A Brief History of Social Security
Social Security as we now know it emerged as a part of Franklin Roosevelt’s New Deal  programs of the 1930’s. The post-depression days of the 1930’s were very tough for most Americans. In fact, more that 50% of our ‘older’ population lived in poverty. In order to take care of our older citizens, Social Security was signed into law on  August 14, 1935. Originally enacted as a system that was not meant to be permanent (sound familiar?),  for many retired Americans, Social Security has become their largest source of income. In fact, 48% of Americans currently receiving Social Security benefits would be below the poverty level without their monthly check from Social Security.

Current day Social Security benefits and benefit coverages have evolved a lot over the last 70 years. Initially benefits did not extend equally to all citizens. Many workers were excluded from the system due to race, gender and/or job title. Simply put, benefits did not extend equally to all citizens. 

  • A 1939 change in the law added survivors’ benefits and benefits for the retiree’s spouse and children.
  • By 1950, Social Security laws expanded coverage to all non-government workers, including the self-employed.
  • 1956 saw the expansion of the program to provide monthly cash benefits for disabled workers and their dependents who have paid into the system, and met minimum work requirements.
  • Medicare and Medicaid were established in 1965 under a Social Security reform law.
  • In 1983 that civilian federal workers—such as the President of the United States and your Congressional Representatives—were eligible for Social Security benefits.
  • 1970’s cost of living adjustments (COLAs) were added to Social Security payments

How was Social Security Supposed to be Funded?
Designed as a pay as you go system, the system was not designed with the idea of creating an individual savings account for each working adult. It is a pool of money held in trust that pays benefits to our retired workers that have met set eligibility requirements. So, although the payment formula allows for payments based upon contribution levels,  we are not necessarily supposed to be getting back the dollar amount that we paid into Social Security. Further, the working public and their employers are supposed to be carrying the tax burden for the country’s qualified Social Security recipients.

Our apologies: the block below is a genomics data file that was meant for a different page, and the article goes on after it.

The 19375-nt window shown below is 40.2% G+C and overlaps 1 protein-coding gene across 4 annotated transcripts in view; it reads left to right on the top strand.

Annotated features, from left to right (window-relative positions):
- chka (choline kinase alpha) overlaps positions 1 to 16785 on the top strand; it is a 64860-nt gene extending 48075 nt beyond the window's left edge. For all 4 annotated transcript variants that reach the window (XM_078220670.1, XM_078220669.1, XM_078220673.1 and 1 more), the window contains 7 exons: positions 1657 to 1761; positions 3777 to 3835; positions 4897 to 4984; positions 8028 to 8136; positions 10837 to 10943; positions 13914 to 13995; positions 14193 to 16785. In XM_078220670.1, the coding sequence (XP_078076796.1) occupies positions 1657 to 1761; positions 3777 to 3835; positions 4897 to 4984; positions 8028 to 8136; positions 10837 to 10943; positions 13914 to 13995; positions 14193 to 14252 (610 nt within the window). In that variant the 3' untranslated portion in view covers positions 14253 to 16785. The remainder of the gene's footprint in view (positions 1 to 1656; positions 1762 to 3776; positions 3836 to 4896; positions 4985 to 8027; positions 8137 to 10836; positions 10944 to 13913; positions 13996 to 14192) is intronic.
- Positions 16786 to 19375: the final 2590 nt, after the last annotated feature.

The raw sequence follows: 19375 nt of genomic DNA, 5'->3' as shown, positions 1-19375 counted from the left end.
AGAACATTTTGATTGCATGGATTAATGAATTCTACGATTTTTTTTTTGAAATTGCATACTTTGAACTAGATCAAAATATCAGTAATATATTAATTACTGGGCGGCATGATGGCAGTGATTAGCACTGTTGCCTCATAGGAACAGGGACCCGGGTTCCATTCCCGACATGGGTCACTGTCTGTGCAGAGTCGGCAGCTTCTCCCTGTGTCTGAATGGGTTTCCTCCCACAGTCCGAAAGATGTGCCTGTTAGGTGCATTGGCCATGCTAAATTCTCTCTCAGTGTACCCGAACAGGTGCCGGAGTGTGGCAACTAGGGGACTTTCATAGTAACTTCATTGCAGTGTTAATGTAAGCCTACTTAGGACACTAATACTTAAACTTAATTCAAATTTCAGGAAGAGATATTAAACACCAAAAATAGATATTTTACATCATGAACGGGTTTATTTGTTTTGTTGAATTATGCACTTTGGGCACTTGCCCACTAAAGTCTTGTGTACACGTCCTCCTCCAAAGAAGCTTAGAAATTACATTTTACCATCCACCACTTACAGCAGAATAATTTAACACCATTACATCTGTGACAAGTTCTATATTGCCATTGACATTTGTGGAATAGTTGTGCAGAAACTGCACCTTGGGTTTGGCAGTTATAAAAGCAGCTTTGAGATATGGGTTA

Conclusions
With our country wallowing in a tremendous amount of debt, large numbers of unemployed workers, many underemployed workers, an ever more vocal group opposing any tax increases and the looming retirements of the Baby Ka-Boomers, many American citizens are plainly fearful of losing or never receiving their Social Security benefits.
While there aren’t any easy answers, I believe that there definitely are  government solutions for keeping Social Security practical well past 2035. (2035 is the alleged year that naysayers tell us that Social Security is supposed to be out of money.) But, because our government coffers are weighed down by crushing debt, our legislators have clung to their political planks cheering themselves for failing to compromise and our electorate is (understandably)not fond of paying more taxes, some compromises will need to be made (i.e remove the cap for OASDI ‘taxation’ limits, .raise retirement ages, lower benefit payments).
Most importantly, I think that we as a people need to begin to come up with more of our own answers. We should re-assume more of the responsibility for taking care of our elders and ourselves as we age.  Regardless of what we’d like to believe, governments can’t be all things to all people.
After all,  Social Security was initiated in the 30’s because over 50% of ‘older’ Americans were below the poverty level. Now 75 years later, 48% of Social Security recipients would be below the poverty level without their monthly Social Security check. Clearly, we as a people have lived through some of the most prosperous years that our nation has ever experienced. Yet, we have not done better job saving for our financial futures. We have come to rely way too heavily on what was meant to be a ‘temporary solution’. Over the decades, our ‘temporary solution’ has become our very own beloved  and very necessary ‘sacred cow’ known as Social Security.

 

Jane Nowak  is a CERTIFIED FINANCIAL PLANNER™ specializes in AT&T Retirement Plans, Women’s Retirement and Financial Planning for Women. Located in the Smyrna, Marietta, Vinings area of Atlanta, GA,  Jane’s goal is to educate and empower her clients to take control of their daily finances so they can fully fund their retirement dreams and needs. Jane has recently been quoted in and had articles published     on-line at the NASDAQ, Yahoo Finance, Womenetics.com, Smart Money Chicks, Fox Business News, CreditCards.com, U.S. News and World Report and Financial Planning Association (FPA) websites.

Securities offered through Triad Advisors, Inc. Member, FINRA/SIPC